Carnegie Mellon University

Stefanie Sydlik

Stefanie A. Sydlik (S 2007)

Assistant Professor of Chemistry, Chemistry

  • Mellon Institute 840
  • 412-268-5579

Bio

Prof. Sydlik received her Ph.D. in organic chemistry from the Massachusetts Institute of Technology under the direction of Professor Timothy Swager studying novel triptycene and nanocarbon based materials. She continued her training at MIT as a postdoctoral fellow with Professor Robert Langer, developing a novel biomimetic block copolymer for cartilage repair and establishing the biocompatibility of graphene oxide. Through her training, she received fellowships from the Beckman Foundation, NSF, and NIH. She joined the faculty at Carnegie Mellon University in August of 2015.

Education

2012     Ph.D., Organic Chemistry, Massachusetts Institute of Technology

Research

Polymer science, materials chemistry, biomaterials, electronic materials

The Sydlik group synthesizes novel polymers and materials via the principles of molecular design. Drawing on her diverse background in electronic, mechanical, and biological materials, the group is uniquely situated at the interface of chemistry, biomedical engineering, and materials science. Currently, they are designing and implementing strategies to transform graphene oxide into a biomimetic, biodegradable scaffold for bone regeneration and applying concepts from classic polymer theory to design smart conductive materials with tunable mechanical properties. Details on specific projects can be found below.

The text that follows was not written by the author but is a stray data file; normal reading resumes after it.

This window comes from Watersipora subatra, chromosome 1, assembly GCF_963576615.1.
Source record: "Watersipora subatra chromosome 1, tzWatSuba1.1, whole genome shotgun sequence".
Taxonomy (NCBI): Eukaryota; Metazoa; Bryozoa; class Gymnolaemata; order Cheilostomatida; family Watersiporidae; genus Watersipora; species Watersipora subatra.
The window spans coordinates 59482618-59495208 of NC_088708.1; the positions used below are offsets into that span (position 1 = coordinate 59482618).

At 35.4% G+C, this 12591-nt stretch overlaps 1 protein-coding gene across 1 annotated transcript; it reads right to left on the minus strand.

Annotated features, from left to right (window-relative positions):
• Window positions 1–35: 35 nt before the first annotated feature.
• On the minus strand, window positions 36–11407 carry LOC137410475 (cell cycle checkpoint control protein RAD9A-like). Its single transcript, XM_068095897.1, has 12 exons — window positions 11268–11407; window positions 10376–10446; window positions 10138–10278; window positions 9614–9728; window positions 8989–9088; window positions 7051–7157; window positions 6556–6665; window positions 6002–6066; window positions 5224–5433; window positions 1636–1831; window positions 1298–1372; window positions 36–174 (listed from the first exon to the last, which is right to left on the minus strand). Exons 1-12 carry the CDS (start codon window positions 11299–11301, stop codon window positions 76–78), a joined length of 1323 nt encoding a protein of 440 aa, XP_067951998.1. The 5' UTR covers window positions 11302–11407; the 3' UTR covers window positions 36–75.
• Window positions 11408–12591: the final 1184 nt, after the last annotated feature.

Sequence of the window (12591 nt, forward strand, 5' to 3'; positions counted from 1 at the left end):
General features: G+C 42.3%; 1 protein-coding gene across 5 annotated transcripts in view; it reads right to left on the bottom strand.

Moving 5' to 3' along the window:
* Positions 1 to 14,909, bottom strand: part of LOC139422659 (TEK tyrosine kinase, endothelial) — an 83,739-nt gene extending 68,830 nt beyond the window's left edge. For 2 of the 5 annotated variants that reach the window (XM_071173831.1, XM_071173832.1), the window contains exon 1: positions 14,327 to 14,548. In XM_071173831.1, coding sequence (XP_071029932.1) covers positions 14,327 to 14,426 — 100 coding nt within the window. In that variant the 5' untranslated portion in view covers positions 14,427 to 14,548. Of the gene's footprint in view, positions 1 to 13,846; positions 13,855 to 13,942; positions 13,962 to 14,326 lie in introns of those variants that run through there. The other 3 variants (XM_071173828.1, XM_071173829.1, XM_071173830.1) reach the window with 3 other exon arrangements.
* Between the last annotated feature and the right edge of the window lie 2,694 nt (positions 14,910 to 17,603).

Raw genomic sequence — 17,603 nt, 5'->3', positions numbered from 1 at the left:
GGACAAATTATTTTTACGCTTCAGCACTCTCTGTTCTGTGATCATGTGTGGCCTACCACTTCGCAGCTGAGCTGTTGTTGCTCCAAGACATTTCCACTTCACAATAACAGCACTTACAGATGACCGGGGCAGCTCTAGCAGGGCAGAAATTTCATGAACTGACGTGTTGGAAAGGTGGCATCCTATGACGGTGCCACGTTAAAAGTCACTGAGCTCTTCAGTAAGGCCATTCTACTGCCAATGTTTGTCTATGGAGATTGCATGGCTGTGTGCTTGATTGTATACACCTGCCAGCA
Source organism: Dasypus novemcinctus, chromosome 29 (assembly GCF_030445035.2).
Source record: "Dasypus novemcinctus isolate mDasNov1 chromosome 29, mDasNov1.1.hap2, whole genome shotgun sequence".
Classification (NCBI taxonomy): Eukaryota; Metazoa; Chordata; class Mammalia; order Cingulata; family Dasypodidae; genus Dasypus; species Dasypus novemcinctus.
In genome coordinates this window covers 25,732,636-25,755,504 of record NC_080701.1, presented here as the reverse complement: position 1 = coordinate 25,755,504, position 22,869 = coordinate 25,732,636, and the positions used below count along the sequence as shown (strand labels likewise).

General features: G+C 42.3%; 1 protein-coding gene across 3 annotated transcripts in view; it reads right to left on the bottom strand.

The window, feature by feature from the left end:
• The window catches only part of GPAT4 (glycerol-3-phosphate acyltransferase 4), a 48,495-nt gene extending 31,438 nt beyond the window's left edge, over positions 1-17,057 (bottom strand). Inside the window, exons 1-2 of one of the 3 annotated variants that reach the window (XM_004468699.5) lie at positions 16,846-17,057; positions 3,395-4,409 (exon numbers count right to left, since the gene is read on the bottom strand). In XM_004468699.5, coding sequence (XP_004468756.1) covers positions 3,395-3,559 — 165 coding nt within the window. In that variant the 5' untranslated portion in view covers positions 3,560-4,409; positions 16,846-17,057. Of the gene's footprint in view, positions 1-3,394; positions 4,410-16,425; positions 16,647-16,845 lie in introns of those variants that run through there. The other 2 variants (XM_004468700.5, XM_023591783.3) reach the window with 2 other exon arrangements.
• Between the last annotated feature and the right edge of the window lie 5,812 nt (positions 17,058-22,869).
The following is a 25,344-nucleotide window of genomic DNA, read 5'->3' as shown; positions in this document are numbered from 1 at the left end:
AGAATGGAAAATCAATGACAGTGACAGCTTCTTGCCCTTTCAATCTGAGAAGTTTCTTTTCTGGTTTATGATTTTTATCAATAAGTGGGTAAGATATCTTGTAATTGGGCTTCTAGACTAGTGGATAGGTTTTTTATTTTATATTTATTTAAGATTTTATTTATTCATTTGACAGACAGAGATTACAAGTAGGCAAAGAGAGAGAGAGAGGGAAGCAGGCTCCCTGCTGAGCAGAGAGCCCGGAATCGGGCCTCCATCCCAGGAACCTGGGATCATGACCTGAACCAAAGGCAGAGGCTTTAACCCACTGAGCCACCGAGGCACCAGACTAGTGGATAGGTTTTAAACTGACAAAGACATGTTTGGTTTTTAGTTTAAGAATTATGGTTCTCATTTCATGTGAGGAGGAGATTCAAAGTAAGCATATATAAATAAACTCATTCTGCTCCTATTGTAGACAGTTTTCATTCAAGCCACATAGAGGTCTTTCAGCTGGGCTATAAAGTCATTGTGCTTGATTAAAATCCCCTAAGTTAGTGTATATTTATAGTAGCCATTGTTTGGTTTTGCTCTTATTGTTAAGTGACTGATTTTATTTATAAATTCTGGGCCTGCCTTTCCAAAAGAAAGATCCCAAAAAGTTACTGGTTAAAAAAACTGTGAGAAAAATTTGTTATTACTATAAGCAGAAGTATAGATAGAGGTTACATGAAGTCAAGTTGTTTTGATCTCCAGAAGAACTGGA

Projects

Functional graphenic materials as cell instructive scaffolds for bone regeneration

Traumatic bone injury and childhood deformities are among the most common conditions that require surgical intervention. In these injuries, the best available treatments – bone grafts or implantation of metal hardware – can painfully fail. Regeneration of native tissue within a degradable scaffold would be preferable. Specifically, stem cells hold great promise to enable regeneration, however, a scaffold must be designed that has the ability to recruit stem cells and support their retention as they differentiate into functional tissue. No such scaffold currently exists. Functional graphenic materials (FGMs), a new class of scaffold material, offer excellent and tunable mechanical properties, degradability, and controllable surface chemistry that can be translated into instructive bioactivity. The Sydlik Group is pioneering the design and characterization of FGMs as uniquely strong, ordered, and degradable scaffolds with the ability to recruit, retain, and differentiate stem cells to enable bone regeneration.

New graphene chemistries for stem cell instructive surfaces